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November 16, 2011

posted Nov 14, 2011, 7:37 AM by Bonni Stahl   [ updated Nov 16, 2011, 3:49 PM by David de Gijsel ]

Outpatient vs Inpatient treatment for patients with acute pulmonary Embolism: an international, open label, randomized non inferiority trial. Lancet July 2, 2011.

      Inspired by an inpatient experience, Jason expertly presented a recent article from the Lancet that was designed as a non-inferiority comparison of "inpatient" vs "outpatient" (patients discharged from the ED within 24hrs of admission and managed with home nursing visits) management of confirmed pulmonary embolism in low risk patients. A prior RTC attempted to show this but did not effectively limit the analysis to low risk patients and was stopped early due to increased mortality.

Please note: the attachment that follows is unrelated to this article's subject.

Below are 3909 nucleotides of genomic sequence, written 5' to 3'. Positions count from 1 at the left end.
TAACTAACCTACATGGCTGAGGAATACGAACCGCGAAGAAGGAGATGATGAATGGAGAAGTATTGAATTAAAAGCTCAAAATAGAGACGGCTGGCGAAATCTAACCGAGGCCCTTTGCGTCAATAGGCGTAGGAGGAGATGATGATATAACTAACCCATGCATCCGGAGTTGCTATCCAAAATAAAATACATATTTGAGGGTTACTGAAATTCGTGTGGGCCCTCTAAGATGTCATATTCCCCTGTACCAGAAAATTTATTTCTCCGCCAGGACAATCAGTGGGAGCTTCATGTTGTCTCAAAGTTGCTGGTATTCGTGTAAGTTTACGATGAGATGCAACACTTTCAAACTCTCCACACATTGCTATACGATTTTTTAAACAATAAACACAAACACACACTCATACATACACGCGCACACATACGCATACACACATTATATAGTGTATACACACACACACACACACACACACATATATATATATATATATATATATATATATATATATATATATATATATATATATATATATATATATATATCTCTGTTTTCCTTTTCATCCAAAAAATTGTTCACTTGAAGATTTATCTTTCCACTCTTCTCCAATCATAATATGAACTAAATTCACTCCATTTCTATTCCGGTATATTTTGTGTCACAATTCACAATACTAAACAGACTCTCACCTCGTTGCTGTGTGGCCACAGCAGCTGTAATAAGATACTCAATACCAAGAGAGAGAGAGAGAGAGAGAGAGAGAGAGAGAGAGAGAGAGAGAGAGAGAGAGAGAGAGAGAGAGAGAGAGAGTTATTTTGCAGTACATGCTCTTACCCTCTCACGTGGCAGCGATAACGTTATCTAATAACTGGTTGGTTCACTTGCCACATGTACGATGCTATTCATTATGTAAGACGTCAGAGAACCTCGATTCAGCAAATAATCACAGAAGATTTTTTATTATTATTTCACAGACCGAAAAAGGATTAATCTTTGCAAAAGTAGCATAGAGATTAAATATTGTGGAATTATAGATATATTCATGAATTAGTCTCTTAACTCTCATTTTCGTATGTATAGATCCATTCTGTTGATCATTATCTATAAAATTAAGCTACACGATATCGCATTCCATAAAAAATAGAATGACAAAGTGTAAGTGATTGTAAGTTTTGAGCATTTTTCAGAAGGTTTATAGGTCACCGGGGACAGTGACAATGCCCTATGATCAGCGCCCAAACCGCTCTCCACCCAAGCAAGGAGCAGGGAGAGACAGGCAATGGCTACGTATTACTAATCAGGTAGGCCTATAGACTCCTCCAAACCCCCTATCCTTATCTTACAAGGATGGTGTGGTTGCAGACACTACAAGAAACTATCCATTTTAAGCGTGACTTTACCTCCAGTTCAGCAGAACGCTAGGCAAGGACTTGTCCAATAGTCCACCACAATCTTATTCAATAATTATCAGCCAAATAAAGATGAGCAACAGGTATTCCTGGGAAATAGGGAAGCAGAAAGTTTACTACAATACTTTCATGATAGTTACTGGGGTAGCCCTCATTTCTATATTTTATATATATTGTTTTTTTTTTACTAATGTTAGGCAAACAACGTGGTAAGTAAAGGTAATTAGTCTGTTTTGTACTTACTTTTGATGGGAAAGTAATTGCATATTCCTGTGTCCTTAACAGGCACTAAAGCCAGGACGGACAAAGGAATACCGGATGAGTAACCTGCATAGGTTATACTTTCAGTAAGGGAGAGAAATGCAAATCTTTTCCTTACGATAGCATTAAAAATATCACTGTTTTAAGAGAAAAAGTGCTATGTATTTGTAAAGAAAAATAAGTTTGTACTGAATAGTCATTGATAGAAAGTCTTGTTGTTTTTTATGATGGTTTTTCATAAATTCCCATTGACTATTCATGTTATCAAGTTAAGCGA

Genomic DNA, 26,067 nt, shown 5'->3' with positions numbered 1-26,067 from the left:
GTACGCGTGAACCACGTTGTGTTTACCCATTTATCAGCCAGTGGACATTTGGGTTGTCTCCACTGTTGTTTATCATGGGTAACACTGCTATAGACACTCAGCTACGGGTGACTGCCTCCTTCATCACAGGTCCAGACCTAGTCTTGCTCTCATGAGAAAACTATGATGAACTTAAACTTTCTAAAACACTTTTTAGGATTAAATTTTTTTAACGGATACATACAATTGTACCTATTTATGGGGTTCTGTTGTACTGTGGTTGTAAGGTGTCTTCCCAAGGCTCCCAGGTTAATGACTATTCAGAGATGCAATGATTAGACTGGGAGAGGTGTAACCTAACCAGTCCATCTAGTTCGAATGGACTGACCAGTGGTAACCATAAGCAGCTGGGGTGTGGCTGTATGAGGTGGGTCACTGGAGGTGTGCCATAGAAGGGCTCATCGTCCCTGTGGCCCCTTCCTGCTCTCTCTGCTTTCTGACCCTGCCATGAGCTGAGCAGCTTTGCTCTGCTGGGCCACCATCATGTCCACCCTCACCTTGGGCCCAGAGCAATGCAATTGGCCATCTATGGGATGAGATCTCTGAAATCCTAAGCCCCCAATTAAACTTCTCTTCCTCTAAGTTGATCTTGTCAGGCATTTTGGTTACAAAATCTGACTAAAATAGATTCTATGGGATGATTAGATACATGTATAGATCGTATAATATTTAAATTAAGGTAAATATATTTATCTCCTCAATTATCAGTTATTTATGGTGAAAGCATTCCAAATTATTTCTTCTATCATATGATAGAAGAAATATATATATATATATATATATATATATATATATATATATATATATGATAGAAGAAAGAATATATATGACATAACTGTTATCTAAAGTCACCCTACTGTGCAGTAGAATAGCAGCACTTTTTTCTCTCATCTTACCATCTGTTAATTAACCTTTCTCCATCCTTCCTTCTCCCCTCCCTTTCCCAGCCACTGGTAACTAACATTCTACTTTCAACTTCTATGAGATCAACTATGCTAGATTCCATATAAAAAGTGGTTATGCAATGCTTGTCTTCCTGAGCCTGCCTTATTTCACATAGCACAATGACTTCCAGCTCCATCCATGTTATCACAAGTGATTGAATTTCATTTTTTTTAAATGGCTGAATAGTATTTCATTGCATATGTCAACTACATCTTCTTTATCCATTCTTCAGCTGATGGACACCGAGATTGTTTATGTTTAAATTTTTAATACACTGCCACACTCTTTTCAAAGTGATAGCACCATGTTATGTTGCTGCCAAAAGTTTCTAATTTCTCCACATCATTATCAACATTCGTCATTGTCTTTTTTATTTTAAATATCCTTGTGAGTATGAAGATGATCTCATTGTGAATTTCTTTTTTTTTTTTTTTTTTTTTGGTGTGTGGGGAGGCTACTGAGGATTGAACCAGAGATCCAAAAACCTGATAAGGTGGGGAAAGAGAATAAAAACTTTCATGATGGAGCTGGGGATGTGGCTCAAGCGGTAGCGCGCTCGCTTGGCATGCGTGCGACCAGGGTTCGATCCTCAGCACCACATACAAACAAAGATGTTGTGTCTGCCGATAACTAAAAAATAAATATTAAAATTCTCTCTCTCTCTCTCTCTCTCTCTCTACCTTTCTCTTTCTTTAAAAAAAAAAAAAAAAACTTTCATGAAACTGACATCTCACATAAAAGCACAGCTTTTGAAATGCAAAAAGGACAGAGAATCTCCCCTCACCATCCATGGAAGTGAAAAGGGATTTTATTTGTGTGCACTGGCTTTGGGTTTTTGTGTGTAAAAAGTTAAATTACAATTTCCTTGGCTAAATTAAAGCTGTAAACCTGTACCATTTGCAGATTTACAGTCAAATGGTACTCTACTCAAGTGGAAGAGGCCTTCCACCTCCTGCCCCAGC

This study was conducted in Switzerland, France, Belgium and the USA in a largely white population and because of the criteria used to determine a low risk patient, largely excluded patients over age 60 and patients with malignancy. The study also excluded anyone that the providers felt had barriers to follow up. Out of the 1557 patients that presented to the ED with confirmed PE 787 patients did not meet criteria for "low risk" and ultimately 344 patients were randomized.
      Interestingly the average hospital stay in the group admitted for management was 3.9 days vs 0.5 days in the outpatient management group. There was no significant difference between the INR goals achieved in the two groups (at goal @ 50% of the time). Recurrent thrombosis was seen in only 1 of the outpatients at 90 days (the primary endpoint) vs none in the inpatient group. THIS IS SIGNIFICANTLY NON-INFERIOR. 2 intramuscular hematomas where found in the outpatient group and 1 episode of vaginal bleeding occurred at day 50 in the outpatient group. No major bleeding events (a secondary outcome) occurred in the inpatient group. The bleeding risk was non-inferior only if calculated in the per-protocol analysis.

Our consensus was that this study suggests that ED discharge for a LOW RISK patient presenting with PE was possible, although it is unclear if there is an increase in bleeding risk from this analysis.